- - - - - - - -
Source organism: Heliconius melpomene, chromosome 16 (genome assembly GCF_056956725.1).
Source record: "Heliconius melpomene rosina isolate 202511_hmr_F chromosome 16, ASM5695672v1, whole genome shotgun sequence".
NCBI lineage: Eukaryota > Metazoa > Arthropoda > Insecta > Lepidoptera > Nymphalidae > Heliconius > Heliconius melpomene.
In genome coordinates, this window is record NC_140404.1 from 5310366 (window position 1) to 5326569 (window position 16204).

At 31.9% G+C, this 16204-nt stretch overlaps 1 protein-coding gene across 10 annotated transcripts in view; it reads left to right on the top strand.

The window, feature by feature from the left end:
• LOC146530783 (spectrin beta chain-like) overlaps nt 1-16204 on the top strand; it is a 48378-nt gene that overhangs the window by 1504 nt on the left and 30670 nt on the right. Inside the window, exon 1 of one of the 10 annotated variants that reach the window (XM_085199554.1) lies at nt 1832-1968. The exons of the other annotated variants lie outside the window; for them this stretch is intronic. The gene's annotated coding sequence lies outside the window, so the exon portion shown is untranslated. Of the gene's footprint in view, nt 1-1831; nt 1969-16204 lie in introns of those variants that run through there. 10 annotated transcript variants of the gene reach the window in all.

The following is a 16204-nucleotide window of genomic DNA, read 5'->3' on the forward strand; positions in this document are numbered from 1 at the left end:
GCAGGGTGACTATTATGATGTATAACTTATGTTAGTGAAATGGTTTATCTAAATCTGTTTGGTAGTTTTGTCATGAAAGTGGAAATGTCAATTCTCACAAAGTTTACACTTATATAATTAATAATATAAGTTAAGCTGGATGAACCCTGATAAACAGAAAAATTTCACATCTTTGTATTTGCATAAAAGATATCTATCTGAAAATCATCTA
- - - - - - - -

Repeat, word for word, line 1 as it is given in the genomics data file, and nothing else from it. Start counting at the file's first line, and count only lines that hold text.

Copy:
Source organism: Heliconius melpomene, chromosome 16 (genome assembly GCF_056956725.1).